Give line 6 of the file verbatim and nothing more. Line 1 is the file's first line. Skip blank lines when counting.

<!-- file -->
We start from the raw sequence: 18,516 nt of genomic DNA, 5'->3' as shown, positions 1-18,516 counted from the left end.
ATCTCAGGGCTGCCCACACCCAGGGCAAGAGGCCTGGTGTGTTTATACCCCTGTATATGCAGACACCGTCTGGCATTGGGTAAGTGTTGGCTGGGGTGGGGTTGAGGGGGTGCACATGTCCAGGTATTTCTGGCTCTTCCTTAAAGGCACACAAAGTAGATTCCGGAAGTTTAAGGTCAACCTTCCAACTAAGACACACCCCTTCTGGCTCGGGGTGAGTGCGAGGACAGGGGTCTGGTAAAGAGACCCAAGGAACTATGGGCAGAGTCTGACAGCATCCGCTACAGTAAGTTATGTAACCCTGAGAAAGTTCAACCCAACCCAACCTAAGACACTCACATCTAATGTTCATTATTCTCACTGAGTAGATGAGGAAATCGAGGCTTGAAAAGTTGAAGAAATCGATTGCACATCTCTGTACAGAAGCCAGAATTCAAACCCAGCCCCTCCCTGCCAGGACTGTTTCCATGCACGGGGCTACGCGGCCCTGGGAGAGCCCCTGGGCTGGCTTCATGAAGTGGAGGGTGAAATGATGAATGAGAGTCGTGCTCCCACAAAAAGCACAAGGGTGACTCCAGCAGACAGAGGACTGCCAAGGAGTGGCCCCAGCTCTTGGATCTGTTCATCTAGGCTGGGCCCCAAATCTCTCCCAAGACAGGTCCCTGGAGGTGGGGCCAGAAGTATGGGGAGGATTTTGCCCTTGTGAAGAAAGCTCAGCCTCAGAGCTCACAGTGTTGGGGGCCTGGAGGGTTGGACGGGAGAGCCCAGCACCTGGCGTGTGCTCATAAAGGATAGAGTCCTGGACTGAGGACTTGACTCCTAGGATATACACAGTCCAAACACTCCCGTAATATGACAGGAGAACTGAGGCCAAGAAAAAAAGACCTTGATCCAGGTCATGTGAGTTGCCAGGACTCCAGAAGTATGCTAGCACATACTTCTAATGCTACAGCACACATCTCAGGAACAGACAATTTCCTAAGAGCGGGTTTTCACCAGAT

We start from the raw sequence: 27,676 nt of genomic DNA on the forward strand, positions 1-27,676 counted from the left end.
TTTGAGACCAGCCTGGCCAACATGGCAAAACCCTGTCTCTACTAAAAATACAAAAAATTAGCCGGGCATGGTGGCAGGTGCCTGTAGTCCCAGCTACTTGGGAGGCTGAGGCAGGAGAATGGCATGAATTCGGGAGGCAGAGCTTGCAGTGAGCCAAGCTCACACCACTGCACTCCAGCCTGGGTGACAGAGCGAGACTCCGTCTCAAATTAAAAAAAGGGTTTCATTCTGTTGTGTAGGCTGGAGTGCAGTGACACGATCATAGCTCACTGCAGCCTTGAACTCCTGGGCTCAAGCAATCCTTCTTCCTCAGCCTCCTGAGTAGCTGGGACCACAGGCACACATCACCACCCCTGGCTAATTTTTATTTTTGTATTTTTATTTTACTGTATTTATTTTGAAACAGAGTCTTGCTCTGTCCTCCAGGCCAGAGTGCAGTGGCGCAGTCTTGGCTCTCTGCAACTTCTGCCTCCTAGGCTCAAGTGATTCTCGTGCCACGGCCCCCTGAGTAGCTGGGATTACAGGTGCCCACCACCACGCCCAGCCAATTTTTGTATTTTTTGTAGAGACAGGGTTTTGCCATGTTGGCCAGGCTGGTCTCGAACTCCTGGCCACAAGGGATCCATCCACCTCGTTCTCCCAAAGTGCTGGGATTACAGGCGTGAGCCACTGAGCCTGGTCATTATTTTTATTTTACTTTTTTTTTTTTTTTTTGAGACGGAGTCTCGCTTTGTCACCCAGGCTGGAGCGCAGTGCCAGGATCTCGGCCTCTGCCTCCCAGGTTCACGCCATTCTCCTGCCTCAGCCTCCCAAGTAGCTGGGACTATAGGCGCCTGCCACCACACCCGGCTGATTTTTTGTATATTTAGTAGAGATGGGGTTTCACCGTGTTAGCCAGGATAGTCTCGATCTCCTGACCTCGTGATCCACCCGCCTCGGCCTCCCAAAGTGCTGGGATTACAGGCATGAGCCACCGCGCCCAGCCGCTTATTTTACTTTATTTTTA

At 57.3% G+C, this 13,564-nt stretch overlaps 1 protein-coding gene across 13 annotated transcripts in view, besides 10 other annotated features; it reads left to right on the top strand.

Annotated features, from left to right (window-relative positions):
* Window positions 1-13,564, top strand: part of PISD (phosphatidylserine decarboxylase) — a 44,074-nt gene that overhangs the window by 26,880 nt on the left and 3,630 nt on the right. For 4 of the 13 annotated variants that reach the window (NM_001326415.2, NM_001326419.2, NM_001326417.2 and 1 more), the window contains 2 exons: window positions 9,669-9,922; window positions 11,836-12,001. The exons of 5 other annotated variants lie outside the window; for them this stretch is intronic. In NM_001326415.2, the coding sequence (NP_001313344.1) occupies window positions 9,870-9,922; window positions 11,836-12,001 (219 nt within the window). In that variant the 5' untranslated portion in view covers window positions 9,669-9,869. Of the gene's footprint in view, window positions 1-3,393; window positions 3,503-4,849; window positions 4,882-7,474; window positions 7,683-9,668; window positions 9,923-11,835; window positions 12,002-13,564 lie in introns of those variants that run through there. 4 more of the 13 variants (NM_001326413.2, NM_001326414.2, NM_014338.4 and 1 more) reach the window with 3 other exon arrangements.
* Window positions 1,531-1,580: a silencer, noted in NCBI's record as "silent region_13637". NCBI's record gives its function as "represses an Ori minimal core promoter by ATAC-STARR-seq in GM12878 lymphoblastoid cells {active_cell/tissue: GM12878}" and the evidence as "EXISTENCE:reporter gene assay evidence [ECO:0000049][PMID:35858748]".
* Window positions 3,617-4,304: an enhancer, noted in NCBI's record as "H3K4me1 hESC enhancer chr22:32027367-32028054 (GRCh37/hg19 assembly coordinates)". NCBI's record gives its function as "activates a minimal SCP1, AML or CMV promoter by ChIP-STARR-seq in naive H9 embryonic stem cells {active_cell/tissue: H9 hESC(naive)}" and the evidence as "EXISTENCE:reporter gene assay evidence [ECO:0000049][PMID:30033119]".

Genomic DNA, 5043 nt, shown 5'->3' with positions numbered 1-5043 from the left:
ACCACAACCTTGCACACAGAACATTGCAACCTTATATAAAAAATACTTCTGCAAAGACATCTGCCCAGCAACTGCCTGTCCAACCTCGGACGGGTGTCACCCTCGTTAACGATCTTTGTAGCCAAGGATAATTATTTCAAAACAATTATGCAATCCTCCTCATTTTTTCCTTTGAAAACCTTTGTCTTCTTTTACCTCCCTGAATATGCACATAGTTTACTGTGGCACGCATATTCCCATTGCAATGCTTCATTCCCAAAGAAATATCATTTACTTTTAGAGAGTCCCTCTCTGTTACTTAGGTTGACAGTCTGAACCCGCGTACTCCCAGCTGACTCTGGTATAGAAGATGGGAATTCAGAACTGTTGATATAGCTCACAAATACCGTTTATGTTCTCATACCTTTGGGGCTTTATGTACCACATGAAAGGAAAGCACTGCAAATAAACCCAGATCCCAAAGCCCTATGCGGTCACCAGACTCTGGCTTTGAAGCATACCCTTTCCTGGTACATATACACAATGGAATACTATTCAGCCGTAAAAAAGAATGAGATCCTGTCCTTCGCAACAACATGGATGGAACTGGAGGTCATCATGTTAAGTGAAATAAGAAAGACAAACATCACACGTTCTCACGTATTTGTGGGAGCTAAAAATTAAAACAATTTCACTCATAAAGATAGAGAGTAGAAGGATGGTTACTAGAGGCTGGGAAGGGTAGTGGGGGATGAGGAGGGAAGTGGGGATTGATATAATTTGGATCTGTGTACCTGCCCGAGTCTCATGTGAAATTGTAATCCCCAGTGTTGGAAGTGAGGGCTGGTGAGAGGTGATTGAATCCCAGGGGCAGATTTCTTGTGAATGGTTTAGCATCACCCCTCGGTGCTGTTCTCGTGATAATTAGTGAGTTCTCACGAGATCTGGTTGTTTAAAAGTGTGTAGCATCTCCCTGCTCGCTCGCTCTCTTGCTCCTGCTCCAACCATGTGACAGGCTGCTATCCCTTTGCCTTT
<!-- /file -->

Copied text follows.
Annotated features, from left to right (window-relative positions):